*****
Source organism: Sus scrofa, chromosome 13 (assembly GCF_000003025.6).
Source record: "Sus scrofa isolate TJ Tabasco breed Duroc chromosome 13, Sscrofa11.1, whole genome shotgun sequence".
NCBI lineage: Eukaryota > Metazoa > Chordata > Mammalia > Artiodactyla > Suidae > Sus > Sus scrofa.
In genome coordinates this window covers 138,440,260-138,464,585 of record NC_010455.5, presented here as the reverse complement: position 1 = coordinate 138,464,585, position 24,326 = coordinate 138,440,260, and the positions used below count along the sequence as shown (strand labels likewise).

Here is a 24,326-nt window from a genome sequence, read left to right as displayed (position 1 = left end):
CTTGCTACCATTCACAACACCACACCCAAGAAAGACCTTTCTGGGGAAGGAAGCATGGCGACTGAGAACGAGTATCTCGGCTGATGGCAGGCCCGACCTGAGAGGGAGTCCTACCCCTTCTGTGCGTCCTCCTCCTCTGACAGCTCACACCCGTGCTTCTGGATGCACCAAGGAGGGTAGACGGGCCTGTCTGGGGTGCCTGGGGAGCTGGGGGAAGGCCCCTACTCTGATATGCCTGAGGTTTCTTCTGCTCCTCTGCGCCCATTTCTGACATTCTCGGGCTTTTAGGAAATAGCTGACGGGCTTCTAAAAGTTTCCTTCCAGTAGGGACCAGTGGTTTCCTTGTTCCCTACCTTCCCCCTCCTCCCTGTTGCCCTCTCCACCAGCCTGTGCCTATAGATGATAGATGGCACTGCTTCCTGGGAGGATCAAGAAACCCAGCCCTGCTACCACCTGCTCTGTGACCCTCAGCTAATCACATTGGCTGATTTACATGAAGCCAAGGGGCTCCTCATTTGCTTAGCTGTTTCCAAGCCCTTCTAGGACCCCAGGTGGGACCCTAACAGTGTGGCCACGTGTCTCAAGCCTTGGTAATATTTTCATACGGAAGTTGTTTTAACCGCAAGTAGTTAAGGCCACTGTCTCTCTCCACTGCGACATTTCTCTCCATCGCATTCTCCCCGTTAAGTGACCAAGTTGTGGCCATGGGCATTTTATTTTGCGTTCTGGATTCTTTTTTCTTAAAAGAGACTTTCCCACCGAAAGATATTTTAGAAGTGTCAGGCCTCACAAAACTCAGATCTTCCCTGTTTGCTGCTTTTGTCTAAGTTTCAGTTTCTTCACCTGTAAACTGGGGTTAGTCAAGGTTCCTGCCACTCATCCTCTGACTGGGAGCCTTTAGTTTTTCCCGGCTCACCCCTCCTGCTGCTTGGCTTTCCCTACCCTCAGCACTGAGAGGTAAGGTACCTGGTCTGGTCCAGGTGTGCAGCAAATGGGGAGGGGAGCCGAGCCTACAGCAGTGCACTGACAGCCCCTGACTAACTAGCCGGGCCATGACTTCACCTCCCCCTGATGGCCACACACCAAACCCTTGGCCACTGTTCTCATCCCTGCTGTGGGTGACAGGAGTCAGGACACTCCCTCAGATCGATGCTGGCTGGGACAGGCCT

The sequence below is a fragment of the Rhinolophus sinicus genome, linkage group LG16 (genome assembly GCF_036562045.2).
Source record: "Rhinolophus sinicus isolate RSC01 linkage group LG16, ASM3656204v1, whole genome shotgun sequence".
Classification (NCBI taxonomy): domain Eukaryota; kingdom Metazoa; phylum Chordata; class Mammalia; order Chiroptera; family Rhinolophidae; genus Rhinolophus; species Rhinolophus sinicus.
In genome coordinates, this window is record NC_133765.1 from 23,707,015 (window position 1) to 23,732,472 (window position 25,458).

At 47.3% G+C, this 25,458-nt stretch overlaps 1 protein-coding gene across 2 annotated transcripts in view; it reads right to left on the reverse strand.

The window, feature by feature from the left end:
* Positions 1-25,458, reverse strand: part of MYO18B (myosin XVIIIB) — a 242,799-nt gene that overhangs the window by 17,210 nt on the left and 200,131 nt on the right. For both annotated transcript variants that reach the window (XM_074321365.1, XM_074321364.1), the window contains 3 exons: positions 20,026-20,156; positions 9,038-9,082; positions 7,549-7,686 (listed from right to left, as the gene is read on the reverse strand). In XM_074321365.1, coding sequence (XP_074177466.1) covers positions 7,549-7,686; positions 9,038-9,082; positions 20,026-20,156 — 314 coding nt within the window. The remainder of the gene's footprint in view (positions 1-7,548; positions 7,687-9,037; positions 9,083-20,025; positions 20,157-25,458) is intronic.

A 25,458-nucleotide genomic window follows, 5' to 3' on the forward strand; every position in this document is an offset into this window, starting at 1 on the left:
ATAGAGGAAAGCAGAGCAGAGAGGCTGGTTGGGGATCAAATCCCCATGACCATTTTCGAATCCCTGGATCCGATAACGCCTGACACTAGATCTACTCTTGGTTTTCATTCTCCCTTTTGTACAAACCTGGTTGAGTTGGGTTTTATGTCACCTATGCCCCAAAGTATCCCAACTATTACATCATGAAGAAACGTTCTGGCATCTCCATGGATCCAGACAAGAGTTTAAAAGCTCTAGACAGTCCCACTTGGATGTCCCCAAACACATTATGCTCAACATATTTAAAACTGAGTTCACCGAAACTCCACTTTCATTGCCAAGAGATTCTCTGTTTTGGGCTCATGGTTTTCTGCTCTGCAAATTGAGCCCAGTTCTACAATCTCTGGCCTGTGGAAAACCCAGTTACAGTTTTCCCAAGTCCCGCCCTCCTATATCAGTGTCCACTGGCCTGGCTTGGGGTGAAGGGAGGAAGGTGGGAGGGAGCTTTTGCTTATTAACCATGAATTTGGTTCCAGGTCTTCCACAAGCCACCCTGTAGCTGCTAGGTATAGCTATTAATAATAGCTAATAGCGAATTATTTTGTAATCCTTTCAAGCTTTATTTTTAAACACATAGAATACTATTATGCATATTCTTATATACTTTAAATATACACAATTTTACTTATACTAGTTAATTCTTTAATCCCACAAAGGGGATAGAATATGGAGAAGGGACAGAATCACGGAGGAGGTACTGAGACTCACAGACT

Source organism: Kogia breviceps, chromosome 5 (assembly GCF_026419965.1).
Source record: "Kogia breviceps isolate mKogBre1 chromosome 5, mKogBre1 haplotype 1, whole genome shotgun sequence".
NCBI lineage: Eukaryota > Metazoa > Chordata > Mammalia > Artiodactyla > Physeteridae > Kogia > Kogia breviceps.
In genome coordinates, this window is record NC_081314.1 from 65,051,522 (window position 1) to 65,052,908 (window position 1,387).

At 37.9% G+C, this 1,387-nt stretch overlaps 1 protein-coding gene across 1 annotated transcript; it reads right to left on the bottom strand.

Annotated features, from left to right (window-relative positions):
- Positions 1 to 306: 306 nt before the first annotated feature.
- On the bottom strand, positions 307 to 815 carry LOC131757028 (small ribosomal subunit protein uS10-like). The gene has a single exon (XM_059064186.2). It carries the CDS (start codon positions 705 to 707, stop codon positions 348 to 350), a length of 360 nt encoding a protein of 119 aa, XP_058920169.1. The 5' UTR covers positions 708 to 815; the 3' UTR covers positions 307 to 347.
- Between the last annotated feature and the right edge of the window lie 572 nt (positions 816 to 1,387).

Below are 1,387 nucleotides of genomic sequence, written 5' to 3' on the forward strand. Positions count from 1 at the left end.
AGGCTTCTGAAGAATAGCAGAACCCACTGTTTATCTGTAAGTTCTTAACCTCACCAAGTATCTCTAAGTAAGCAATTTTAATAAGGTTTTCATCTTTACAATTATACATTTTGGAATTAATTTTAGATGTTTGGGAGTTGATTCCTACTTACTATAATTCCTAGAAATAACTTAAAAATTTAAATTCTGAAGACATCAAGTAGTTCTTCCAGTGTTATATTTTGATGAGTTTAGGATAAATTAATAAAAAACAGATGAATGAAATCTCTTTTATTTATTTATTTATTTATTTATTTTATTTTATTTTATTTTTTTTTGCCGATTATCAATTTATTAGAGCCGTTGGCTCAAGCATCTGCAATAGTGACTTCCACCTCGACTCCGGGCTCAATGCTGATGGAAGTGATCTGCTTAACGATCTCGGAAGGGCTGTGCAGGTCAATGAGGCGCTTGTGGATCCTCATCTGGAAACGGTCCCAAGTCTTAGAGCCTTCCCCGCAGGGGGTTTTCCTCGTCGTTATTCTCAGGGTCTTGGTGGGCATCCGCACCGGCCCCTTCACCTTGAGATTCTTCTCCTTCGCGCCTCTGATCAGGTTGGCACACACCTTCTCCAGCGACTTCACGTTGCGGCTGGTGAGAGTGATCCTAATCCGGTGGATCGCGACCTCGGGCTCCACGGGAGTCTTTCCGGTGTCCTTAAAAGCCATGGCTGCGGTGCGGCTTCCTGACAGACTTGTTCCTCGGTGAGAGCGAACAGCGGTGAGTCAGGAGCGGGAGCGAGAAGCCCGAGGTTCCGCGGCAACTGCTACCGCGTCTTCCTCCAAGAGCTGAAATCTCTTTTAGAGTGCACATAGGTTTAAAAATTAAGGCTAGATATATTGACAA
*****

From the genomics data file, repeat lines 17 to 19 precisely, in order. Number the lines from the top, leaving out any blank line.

Source record: "Kogia breviceps isolate mKogBre1 chromosome 5, mKogBre1 haplotype 1, whole genome shotgun sequence".
NCBI lineage: Eukaryota > Metazoa > Chordata > Mammalia > Artiodactyla > Physeteridae > Kogia > Kogia breviceps.
In genome coordinates, this window is record NC_081314.1 from 65,051,522 (window position 1) to 65,052,908 (window position 1,387).